Female suicide bomber blows herself up among Iraq pilgrims
At least 41 people were killed and 106 wounded, including women and children, Monday when a female suicide bomber blew herself up among Shiite pilgrims in Baghdad, an interior ministry official said.
Iraq is trying to leave years of bombings, killings and sectarian slaughter behind as it moves to cement security gains made in the last two years and revamp an oil sector that gives Iraq nearly all of its revenues.
The bombing took place as thousands of Shiite Muslims flooded the streets for the start of an arduous trek to the southern city of Kerbala, 80 km (50 miles) southwest of Baghdad, for the religious site of Arbain.
An Interior Ministry source and a police official said 41 people died and 106 were wounded in what they said was an attack on a tent where pilgrims are given food and drink.
The office of Baghdad security spokesman Major General Qassim al-Moussawi said the attack occurred in a crowd and that 19 people were killed, with 80 wounded.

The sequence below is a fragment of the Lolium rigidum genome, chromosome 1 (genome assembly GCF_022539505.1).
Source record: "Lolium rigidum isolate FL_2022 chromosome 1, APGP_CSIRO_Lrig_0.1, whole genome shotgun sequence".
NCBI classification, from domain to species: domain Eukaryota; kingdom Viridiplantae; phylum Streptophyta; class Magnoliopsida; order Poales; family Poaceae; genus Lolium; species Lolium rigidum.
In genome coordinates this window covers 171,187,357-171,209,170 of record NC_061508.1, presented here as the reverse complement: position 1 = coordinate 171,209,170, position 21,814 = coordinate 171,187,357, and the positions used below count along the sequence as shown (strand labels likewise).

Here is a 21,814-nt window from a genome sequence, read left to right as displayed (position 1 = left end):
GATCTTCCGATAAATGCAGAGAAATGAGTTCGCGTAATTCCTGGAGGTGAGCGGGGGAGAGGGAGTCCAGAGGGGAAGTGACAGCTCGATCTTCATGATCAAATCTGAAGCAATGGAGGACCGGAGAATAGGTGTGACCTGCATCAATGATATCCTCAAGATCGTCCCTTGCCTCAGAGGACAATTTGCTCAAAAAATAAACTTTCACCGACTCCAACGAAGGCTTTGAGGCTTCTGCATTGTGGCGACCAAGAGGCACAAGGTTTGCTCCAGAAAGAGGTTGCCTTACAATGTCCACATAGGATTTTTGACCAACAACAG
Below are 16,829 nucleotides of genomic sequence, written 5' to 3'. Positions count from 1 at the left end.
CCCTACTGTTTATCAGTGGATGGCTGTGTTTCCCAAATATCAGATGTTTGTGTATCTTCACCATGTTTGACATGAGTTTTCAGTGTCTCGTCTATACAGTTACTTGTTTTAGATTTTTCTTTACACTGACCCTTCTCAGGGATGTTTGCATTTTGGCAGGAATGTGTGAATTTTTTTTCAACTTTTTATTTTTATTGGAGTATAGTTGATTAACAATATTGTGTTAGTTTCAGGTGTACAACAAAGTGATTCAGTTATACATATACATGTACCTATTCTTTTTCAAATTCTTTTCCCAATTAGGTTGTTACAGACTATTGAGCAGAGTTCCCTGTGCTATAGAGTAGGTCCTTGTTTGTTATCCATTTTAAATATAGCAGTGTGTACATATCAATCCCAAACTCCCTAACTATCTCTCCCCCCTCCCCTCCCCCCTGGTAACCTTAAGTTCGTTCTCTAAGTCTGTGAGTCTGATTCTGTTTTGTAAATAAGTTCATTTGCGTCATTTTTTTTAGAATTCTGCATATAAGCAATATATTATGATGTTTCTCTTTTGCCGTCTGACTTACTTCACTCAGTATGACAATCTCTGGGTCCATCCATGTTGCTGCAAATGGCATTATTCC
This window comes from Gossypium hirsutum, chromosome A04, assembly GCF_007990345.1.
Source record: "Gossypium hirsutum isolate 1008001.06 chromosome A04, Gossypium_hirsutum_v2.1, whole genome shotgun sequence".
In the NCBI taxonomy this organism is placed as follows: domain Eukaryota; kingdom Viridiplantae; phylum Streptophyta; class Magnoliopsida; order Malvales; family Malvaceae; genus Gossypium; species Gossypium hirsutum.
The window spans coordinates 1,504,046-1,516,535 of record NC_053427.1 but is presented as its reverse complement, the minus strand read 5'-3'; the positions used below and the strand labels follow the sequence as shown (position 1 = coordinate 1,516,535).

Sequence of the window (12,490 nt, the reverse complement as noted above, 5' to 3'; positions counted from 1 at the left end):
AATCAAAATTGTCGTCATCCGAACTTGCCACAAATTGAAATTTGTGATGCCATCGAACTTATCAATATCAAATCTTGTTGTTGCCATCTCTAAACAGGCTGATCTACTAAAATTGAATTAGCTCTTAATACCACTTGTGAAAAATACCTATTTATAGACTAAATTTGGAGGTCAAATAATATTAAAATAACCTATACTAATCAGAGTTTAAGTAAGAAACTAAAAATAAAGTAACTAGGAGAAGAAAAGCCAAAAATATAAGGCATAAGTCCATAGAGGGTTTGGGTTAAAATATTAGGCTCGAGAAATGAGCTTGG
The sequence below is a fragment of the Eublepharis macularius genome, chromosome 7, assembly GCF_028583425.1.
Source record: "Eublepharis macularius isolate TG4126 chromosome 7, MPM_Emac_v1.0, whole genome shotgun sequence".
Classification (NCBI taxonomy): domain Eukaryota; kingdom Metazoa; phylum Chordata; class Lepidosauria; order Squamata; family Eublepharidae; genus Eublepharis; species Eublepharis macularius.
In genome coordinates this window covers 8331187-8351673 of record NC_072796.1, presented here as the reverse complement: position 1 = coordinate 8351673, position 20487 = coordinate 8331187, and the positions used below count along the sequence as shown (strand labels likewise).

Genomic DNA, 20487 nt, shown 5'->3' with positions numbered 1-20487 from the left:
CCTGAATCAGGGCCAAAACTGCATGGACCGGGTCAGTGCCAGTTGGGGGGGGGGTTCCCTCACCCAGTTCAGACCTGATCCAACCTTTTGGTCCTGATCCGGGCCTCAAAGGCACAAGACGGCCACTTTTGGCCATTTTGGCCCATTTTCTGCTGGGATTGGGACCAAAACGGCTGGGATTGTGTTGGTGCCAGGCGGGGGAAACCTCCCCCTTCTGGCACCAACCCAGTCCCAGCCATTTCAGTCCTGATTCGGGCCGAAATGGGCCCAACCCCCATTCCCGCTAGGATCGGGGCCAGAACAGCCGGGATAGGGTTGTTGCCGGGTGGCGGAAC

The attack took place as the nation geared up for a March election when Prime Minister Nuri al-Maliki’s government was expected to run on improved security and trumpet a series of oil deals that may vault Iraq into the world’s top three crude exporters. It now the number 11 producer.
More attacks are likely during the Arbain religious period and before the election as suspected Islamist groups try to undermine Maliki’s Shiite-led government.
Millions of Shiites from Iraq, Iran, Bahrain and other nations have defied the threat of suicide bombings since the 2003 U.S.-led invasion toppled the Sunni-led government of Saddam Hussein to visit Iraq’s Shiite holy sites.
Arbain marks 40 days of mourning for Hussein, the Prophet Mohammad’s grandson.